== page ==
The ‘Long War’ fallacy
For the United States, the prospect of permanent war now beckons.
Well into the first decade of this generational struggle, Americans remained oddly confused about its purpose. Is the aim to ensure access to cheap and abundant oil? Spread democracy? Avert nuclear proliferation? Perpetuate the American empire? Preserve the American way of life? From the outset, the enterprise that Gates now calls the “Long War” has been about all of these things and more.
Back in September 2001, Rumsfeld put it this way: “We have a choice — either to change the way we live, which is unacceptable, or to change the way that they live; and we chose the latter.” In this context, “they” represent the billion or so Muslims inhabiting the greater Middle East.
When Rumsfeld offered this statement of purpose and President Bush committed the United States to open-ended war, both assumed that U.S. military supremacy was beyond dispute. At the time, most Americans shared that assumption. A conviction that “the troops” were unstoppable invested the idea of transforming the greater Middle East with a superficial plausibility.
Editor’s Comment — Bacevich closes by saying:
We can either persist in our efforts to change the way they live — in which case the war of no exits will surely lead to bankruptcy and exhaustion. Or we can recognize the folly of generational war and choose instead to put our own house in order: curbing our appetites, paying our bills and ending our self-destructive dependency on foreign oil and foreign credit.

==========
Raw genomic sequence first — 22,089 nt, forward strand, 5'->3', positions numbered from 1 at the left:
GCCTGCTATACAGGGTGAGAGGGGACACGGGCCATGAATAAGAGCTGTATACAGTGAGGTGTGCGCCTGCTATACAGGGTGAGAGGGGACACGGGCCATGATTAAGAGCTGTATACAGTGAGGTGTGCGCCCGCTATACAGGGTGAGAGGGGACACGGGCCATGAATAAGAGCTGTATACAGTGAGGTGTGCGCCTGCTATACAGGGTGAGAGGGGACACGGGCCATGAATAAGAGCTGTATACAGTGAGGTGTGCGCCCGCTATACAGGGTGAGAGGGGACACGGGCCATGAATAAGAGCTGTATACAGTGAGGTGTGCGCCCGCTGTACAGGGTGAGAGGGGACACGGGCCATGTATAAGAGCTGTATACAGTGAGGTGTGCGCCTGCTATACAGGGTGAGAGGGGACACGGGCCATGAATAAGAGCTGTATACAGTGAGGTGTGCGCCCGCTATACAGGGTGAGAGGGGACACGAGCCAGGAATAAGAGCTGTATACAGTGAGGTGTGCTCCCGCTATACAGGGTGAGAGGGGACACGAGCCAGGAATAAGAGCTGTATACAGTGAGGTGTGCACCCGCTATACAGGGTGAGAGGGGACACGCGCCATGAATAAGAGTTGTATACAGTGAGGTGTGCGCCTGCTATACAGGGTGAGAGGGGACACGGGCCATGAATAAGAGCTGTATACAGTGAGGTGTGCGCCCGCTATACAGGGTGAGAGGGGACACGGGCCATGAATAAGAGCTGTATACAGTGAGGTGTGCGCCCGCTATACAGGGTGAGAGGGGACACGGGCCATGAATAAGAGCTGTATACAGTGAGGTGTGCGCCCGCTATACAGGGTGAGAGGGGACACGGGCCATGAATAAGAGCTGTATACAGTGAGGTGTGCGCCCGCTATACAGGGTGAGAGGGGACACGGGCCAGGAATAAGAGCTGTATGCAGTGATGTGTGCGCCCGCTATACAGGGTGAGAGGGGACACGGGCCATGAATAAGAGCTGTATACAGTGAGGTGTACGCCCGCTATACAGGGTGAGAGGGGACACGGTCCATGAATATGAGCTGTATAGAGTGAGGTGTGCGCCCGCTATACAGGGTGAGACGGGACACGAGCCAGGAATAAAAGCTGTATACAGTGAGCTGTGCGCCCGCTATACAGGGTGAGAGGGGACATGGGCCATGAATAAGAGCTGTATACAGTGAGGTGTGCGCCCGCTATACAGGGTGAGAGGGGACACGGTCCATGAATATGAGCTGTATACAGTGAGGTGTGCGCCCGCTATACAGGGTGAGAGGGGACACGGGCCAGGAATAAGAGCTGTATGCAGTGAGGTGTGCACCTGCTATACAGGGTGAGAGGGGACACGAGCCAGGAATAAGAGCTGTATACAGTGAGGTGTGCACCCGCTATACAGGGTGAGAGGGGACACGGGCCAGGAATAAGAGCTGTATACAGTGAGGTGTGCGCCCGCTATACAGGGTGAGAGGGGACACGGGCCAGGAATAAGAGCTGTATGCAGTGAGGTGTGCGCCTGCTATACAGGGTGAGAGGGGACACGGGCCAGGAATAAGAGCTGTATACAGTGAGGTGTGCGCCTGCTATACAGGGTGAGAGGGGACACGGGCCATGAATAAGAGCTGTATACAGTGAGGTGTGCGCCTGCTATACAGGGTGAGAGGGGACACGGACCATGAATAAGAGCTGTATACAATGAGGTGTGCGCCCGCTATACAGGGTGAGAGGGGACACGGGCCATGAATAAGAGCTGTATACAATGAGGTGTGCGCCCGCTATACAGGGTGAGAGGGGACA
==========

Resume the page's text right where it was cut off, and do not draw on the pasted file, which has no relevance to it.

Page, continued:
“Dependency on foreign oil” is a cheap line that’s long overdue being ditched. It’s become synonymous with America’s ties to the Middle East. The fact about which nearly every American seems to be ignorant about is that America’s number one oil supplier is Canada. America has less need to reduce its dependence on foreign oil than it and the rest of the world has to reduce our dependence on oil – period. It’s massive consumption – not the location of the sources – that’s the issue.
Iraq: Will we ever get out?
The two wars in Afghanistan and Iraq have already cost about $700 billion, and the economists Joseph Stiglitz and Linda Bilmes estimate that costs such as continuing medical care will add another $2 trillion even if the Iraq war ends now. But the true cost of the Iraq war ought to include something else as well—some fraction of the rise in the price of oil which we might call the Iraq war oil surcharge. If we blame the war for only $10 of the $80–$90 rise in the price of a barrel of oil since 2003, that would still come to $200 million a day.
At some point the government will have to begin paying for these wars—if it can. What looks increasingly like a serious recession, complicated by an expensive federal bailout of financial institutions, may combine to convince even John McCain that the time has come to declare a victory and head for home. It’s possible. But the United States did not acquire a $9 trillion national debt by caution with money. A decision to back out of the war is going to require something else—resolve backed by a combination of arguments that withdrawal won’t be a victory for al-Qaeda or Iran, that it isn’t prompted by fear, that it doesn’t represent defeat, that it’s going to make us stronger, that it’s going to win the applause of the world, that the people left behind have been helped, and that whatever mess remains is somebody else’s fault and responsibility.
Missing from this list is victory—the one thing that could make withdrawal automatic and easy. Its absence makes the decision an easy one for McCain—no victory, no withdrawal. But everybody else needs to think this matter through the hard way, trying to understand the real consequences of easing away from a bloody, inconclusive war. After six and a half years of fighting in Afghanistan and Iraq, the Democratic candidates for president and the public weighing a choice between them have a moment of relative quiet, right now, with the primaries nearly over and the nominating conventions still ahead, to consider where we are before deciding, to the extent that presidents or publics ever do decide, what to do.